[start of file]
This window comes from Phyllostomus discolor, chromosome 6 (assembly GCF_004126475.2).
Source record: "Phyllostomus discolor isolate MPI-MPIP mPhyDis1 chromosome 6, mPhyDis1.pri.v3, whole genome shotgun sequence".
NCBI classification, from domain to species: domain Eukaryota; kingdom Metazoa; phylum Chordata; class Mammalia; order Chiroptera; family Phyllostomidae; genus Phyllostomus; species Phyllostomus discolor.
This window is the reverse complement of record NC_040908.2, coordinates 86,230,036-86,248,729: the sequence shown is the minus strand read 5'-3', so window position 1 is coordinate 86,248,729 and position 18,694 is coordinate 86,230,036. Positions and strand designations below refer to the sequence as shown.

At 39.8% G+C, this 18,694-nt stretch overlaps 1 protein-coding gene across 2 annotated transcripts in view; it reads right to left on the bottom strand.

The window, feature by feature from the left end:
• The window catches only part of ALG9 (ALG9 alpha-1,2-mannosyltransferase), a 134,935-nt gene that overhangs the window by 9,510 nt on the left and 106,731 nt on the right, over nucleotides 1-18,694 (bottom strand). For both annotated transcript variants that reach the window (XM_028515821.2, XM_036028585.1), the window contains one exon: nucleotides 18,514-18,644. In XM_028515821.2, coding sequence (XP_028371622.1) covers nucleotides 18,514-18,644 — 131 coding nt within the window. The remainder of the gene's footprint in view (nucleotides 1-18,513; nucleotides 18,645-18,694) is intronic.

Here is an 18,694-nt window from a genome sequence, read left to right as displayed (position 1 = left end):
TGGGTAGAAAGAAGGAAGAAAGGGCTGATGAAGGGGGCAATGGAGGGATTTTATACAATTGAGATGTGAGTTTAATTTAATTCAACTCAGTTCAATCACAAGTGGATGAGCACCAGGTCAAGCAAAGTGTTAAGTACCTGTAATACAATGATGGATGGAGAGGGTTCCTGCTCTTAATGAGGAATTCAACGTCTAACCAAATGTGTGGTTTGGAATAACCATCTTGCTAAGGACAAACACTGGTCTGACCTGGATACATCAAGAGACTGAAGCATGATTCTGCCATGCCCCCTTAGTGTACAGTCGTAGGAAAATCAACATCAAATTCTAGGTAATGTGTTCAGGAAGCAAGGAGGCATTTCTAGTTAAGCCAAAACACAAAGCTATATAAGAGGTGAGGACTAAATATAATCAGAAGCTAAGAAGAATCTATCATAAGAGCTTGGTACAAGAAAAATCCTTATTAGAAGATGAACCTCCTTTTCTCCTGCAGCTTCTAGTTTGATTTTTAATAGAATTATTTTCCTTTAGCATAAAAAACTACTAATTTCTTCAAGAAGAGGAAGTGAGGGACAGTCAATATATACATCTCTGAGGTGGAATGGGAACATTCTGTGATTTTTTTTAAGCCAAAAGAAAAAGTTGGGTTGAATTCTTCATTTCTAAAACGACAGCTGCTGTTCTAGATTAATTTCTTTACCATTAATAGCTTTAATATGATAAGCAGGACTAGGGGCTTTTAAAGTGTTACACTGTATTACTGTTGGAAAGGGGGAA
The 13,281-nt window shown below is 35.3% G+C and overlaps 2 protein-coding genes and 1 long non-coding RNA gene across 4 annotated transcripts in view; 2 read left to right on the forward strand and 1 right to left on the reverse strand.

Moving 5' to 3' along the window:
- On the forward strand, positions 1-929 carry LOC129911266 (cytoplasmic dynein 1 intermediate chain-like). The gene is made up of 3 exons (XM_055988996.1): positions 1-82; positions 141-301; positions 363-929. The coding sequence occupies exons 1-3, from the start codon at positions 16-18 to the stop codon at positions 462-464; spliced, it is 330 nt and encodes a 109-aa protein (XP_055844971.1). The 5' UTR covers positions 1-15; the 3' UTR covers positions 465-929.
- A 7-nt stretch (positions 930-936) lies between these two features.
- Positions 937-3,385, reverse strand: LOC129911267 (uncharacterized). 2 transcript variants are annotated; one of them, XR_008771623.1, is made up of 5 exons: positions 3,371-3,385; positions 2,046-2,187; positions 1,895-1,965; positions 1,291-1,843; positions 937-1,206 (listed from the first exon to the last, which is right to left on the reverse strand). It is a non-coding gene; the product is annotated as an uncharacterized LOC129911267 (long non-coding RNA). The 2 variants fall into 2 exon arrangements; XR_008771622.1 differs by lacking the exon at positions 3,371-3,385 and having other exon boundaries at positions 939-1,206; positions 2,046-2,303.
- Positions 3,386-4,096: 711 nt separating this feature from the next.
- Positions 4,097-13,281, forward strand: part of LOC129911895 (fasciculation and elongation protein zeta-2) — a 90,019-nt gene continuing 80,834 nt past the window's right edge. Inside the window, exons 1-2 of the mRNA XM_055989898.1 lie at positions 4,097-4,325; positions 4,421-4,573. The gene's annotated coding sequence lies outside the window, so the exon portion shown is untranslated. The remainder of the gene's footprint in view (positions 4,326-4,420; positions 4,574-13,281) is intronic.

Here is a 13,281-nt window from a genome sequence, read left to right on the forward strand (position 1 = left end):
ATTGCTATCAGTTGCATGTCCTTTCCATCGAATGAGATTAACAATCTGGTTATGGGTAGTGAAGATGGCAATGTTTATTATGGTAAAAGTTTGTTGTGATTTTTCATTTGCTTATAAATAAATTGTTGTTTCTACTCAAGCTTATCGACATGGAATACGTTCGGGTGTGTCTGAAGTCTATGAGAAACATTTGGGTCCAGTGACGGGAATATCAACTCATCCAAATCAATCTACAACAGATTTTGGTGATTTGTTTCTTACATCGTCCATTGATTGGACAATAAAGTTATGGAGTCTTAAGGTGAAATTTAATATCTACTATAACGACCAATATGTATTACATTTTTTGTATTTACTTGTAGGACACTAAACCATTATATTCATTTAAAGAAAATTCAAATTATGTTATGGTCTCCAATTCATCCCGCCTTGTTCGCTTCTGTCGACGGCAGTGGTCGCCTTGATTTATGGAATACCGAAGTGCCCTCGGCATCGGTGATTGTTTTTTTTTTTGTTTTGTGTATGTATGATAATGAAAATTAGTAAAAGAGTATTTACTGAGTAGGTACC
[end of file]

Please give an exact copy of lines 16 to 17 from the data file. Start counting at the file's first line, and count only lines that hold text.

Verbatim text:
- Positions 4,097-13,281, forward strand: part of LOC129911895 (fasciculation and elongation protein zeta-2) — a 90,019-nt gene continuing 80,834 nt past the window's right edge. Inside the window, exons 1-2 of the mRNA XM_055989898.1 lie at positions 4,097-4,325; positions 4,421-4,573. The gene's annotated coding sequence lies outside the window, so the exon portion shown is untranslated. The remainder of the gene's footprint in view (positions 4,326-4,420; positions 4,574-13,281) is intronic.

Here is a 13,281-nt window from a genome sequence, read left to right on the forward strand (position 1 = left end):